Daystar University History, Daystar University seeks to develop managers, professionals, researchers and scholars to be effective, Christian servant-leaders through the integration of Christian faith and holistic learning for the transformation of church and society in Africa and the world.
The University combines impressive modern facilities and a dynamic approach to teaching and research. Daystar University strives for excellence in its teaching and research methods. The University is well known for quality in teaching. Training is personalized and by highly qualified faculty.
Daytime undergraduate programmes are offered at the Athi River Campus situated on the edge of the Athi plains on the slopes of the Lukenya Hills, about 40 kilometres from downtown Nairobi. Diploma courses, postgraduate programmes, day and evening undergraduate programs are offered at Nairobi Campus. Built on 300 acres of land, the University’s Athi River Campus is home to over 1,500 students both local and international.
Daystar University prides itself in training broad-minded critically thinking graduates. It has five schools and thirteen academic departments which include
School of Communication
- Daystar University’s Department of Language and Performing Arts|Language and Performing Arts
School of Arts and Humanities
- Theology and Biblical Studies
- Peace and International Studies
School of Science, Engineering and Health
- Computer Science
School of Human and Social Sciences
- Development Studies
- Psychology and Counseling
- Institute of Child Development
School of Business and Economics
- Institute of Leadership and Professional Development
Department of language and performing arts
The Department of Language and Performing Arts, sometimes referred to as LPA Department houses degree programs and classes in music and in the literature and languages of Swahili, French and English. It is a member department of Daystar University’s School of Communication, Language and Performing Arts.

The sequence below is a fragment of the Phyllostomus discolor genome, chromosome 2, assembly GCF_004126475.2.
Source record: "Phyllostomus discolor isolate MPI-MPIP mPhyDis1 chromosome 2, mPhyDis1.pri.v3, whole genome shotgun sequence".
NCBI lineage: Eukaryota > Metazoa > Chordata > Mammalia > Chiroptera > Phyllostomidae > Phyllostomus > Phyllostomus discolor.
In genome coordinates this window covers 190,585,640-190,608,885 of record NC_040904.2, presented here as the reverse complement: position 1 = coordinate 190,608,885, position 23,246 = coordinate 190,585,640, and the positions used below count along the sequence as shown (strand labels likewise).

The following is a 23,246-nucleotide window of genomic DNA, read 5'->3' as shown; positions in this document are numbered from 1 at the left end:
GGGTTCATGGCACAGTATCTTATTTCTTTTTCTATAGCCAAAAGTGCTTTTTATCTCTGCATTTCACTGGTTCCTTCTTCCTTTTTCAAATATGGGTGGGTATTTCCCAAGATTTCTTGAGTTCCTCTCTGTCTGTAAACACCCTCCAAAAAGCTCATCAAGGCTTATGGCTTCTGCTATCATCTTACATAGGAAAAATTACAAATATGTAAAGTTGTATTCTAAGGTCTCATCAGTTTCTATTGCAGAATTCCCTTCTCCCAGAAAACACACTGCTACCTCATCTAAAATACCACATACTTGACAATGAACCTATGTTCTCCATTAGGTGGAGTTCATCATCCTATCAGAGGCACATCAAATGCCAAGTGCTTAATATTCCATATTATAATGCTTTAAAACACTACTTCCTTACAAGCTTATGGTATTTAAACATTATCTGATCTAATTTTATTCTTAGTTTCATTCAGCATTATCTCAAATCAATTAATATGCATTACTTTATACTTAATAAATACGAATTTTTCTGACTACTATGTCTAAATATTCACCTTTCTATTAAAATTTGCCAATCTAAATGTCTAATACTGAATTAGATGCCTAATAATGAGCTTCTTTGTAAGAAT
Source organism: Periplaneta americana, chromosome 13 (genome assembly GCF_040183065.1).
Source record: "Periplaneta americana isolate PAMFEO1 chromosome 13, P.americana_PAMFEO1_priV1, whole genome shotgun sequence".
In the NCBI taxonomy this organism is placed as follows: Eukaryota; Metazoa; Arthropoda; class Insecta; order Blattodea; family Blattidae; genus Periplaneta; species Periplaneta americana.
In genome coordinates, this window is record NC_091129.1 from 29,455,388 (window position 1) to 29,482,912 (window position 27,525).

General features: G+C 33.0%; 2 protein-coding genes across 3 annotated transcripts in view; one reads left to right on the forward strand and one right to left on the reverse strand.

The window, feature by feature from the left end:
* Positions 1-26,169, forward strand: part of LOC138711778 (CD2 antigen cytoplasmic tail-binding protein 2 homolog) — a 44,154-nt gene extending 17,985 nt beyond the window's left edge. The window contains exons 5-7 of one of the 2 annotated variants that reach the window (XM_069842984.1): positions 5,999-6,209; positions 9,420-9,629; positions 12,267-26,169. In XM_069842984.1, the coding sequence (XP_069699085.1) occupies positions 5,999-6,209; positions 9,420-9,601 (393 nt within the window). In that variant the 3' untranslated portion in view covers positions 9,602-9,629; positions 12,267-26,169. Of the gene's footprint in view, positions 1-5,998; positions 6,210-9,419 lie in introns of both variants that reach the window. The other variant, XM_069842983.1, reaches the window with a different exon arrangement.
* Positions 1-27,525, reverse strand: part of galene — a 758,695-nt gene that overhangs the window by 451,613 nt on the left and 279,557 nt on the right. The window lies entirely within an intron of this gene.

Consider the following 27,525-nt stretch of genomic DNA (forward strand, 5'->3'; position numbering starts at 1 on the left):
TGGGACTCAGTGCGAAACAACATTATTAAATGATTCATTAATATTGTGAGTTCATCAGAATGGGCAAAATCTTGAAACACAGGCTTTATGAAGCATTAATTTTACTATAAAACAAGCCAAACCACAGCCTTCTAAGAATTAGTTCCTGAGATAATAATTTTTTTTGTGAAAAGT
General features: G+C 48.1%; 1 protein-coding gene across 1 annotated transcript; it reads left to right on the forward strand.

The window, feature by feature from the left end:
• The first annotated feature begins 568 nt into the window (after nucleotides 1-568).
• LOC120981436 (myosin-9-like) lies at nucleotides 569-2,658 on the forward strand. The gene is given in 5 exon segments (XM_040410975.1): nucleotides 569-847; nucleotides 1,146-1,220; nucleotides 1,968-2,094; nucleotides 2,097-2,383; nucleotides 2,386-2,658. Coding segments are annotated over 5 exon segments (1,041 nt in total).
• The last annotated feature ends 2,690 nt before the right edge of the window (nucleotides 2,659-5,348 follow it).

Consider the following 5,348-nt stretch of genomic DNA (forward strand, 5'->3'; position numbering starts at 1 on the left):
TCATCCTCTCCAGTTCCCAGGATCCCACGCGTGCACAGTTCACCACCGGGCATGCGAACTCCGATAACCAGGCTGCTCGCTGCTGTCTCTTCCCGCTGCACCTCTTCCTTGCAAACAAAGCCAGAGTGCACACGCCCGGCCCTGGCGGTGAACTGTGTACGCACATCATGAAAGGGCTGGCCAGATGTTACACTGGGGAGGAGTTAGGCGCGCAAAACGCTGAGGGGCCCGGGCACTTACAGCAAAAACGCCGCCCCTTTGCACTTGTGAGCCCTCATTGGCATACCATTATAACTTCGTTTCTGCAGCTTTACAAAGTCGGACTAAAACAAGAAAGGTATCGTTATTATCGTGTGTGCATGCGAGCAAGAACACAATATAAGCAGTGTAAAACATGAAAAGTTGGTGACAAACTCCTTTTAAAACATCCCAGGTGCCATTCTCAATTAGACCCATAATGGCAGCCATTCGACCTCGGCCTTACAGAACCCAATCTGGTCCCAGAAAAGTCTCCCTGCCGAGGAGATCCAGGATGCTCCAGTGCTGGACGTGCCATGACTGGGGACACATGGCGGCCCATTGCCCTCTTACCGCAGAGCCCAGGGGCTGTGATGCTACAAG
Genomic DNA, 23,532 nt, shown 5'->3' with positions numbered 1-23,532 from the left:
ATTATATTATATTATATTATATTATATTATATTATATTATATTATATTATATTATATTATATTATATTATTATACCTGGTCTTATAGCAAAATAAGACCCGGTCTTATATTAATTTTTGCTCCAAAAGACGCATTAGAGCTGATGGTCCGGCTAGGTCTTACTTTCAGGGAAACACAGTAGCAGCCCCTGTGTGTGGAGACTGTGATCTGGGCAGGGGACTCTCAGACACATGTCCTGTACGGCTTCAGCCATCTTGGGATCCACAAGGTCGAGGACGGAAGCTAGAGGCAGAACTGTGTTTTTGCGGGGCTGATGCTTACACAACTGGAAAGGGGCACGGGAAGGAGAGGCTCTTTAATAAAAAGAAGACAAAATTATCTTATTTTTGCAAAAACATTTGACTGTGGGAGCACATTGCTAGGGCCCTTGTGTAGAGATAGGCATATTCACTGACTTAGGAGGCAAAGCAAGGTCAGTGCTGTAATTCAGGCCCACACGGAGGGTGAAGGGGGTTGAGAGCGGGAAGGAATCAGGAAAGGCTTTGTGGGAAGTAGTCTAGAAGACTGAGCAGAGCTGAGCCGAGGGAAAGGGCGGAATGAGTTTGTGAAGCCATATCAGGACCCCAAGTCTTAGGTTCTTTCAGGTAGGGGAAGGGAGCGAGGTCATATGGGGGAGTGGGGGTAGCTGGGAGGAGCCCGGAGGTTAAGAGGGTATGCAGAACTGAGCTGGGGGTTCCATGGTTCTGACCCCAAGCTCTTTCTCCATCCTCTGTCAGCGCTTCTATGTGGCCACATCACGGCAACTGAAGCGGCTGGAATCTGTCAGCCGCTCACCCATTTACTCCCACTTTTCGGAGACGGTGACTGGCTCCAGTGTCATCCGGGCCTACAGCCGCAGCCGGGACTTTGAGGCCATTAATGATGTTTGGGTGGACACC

Launch of the Daystar University’s BAKE chapter
The department was hived off the former department of Humanities in August 2010. Members of the full-time faculty are Ann Wachira, Bill Rowe, Brenda Wambua, Caroline Rugendo, Kithinji Kindiki, Larry Ndivo, Mike Kuria, Purity Kiambi, Rebecca Oladipo and Regina Gachari. Its head of department is Wandia Njoya.
At its creation in 2010, the department was challenged by low student interest and misleading information about the potential of the creative arts. The challenges included attacks on the arts as irrelevant to the Kenyan context and students receiving advice not to take programs offered by the department. These attacks were in line with the larger Kenyan education philosophy that sees the purpose of school as solely to prepare people for employment.
The department thus embarked on an aggressive campaign to increase its visibility in the university and to persuade students to enroll in its classes as electives, minors and majors. The department’s strategy included
- inviting writers, musicians, music producers and artists to speak to students about the doors opened by studying literature, language and music. The guests hosted include Kinyanjui Kombani, Dominic Khaemba, Suzanna Owiyo, Boniface Mwangi, the Smithsonian Jazz Masterworks Orchestra and Onduko Bwa’Atebe
- teaching courses related to topical issues such as Hip Hop and African Political Thought and inviting members of the public to attend the classes
- Inviting speakers to talk on topical issues such as elections and citizenship (Boniface Mwangi), the structure of Marginalization in Kenya (Adam Hussein), the Soul of Sex (Curtis Reed), and the Mau Mau Compensations (Muoki Mbunga)
- holding a Creatives Academy workshop that connects students to writers, publishers and media personalities who share their experiences and insights on how one can make a living from writing, negotiate with publishers, and brand themselves and their work
- increasing visibility and interaction through social media. The LPA department ranks as the most active Kenyan academic department on social media and the internet
- inviting visiting scholars to teach in the Department, such as Jack Ballard from Malone University and Helen Walker from Messiah College
- promoting online writing through the course “Creative non-fiction” taught in January 2014 by Prof. Helen Walker from Messiah College and launching the first university chapter of the Bloggers’ Association of Kenya. Dr. Larry Ndivo also runs a blog called “Engage: Discourses on Kenyan Literature” which reviews recent Kenyan writings
- establishing the Daystar University Book Club, moderated by Prof Mike Kuria, which discusses books and invites writers. It meets in a restaurant of the members’ choice. Writers who have attended the Book Club so far include Ng’ang’a Mbugua, author and two-time winner of the Wahome Mutahi prize, Eva Kasaya, winner of the Jomo Kenyatta Foundation Prize, and Yvonne Adhiambo Owuor, winner of the Caine Prize.
Daystar’s LPA department is the most active Kenyan department on Twitter and Facebook, putting it a step ahead of most Kenyan universities in the integration of social media with education.
It has held 38 graduations so far. Other than there being one graduation in a year, it added another graduation month which is December effective immediate in 2016.